How to Do Sustainability Right in the Seafood Industry

Sourced Photo
Sourced Photo

Image commercially licensed from: Unsplash

Before sustainability became a job title, it was a way of life. Sustainability should be embedded into the DNA of every fisherman, every chef, and every person in the seafood industry.

(Boston, MA) – July 12, 2021 – Seafood sustainability is important to the seafood industry, and here is why it should also be important to you.  

It angers me when sustainability gets used as a buzzword and making a career out of it is more of a focus than the sustainability of the company that they work for. For 90 percent of the world, sustainability is a matter of survival. – Cameron Sinclair

Commercial fishing added $61 billion to the US GDP, employs over a million people, and approximately three billion people in the world rely on both wild-caught and farmed seafood as their primary source of protein ( Being sustainable ensures a healthy stock of species in our oceans, creates jobs, and provides a food source for generations to come.  

So why has sustainability become a buzzword? And when did it become necessary to have sustainability as a title, rather than incorporate it into the culture.

Fishermen have always understood that the oceans provide their livelihood and are the lifeblood of many communities. If you overfish, there will be no fish, no business, and no food to feed the community. It makes good business sense. It makes good common sense.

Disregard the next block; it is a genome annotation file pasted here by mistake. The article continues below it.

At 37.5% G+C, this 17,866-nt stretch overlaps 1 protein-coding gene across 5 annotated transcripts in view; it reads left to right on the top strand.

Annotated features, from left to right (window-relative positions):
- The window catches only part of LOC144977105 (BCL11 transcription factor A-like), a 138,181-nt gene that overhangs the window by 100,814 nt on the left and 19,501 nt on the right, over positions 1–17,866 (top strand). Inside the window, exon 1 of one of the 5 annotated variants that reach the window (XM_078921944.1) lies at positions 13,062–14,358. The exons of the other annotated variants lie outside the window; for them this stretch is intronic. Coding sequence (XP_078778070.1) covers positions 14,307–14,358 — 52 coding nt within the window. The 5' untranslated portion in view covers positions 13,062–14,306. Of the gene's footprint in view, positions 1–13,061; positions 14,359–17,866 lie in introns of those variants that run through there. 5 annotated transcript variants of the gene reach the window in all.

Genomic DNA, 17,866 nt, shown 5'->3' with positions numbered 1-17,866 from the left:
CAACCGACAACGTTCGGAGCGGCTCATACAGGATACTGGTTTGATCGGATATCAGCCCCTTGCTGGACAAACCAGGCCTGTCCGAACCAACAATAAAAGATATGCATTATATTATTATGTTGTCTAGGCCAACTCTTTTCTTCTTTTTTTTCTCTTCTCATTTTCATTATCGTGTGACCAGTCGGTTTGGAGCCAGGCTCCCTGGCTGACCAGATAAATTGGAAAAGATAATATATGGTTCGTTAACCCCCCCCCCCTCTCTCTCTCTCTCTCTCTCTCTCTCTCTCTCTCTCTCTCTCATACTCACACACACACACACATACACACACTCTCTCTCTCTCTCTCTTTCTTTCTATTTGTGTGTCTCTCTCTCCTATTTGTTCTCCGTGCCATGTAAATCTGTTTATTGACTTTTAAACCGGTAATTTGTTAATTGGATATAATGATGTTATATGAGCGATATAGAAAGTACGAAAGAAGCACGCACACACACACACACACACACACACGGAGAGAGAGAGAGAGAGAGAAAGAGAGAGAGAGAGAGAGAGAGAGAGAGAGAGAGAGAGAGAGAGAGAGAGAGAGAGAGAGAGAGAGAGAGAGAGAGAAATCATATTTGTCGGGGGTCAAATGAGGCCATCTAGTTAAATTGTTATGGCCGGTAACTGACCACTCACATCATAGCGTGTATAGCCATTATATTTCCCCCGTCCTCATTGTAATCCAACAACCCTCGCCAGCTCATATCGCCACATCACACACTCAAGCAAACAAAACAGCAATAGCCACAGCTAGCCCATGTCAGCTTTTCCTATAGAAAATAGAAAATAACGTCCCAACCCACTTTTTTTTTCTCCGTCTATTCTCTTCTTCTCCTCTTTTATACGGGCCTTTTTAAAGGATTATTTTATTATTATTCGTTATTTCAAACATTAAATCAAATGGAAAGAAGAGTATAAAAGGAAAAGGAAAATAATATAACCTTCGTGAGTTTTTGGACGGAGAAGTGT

Corporations that understand fish sustainability incorporate the importance of following regulations and communicate it during their onboarding process, in their sales materials, and on their products. Marketing departments ensure the message is loud and clear—fish sustainability is our vision for a future where there will always be enough. Folks want to buy from a company that they trust will do right by the environment, their customers, and our collective future.

Having a Sustainability Manager in an organization is never the answer. A company should determine their stance on sustainability and make it part of the conversation and corporate culture. Weaving an atmosphere of responsible fishing designed to: protect the species in our oceans, protect our business, and protect a food source for the future should be everyone’s responsibility—from the fisherman, to the drivers, to the salespeople, to the chefs, to the customers. The task should be managed by the executives of a company through their marketing agenda.

Sustainability is a culture, and an ongoing conversation. Ironically, seafood companies have been adhering to sustainability way before “sustainability” became an industry.  After speaking with many seafood companies at the international seafood shows, it was pretty obvious that these companies have been concerned with sustainability long before the ‘sustainability industry’ tried to carve out careers for themselves.

For more information about sustainable fish practices, please visit NOAA.

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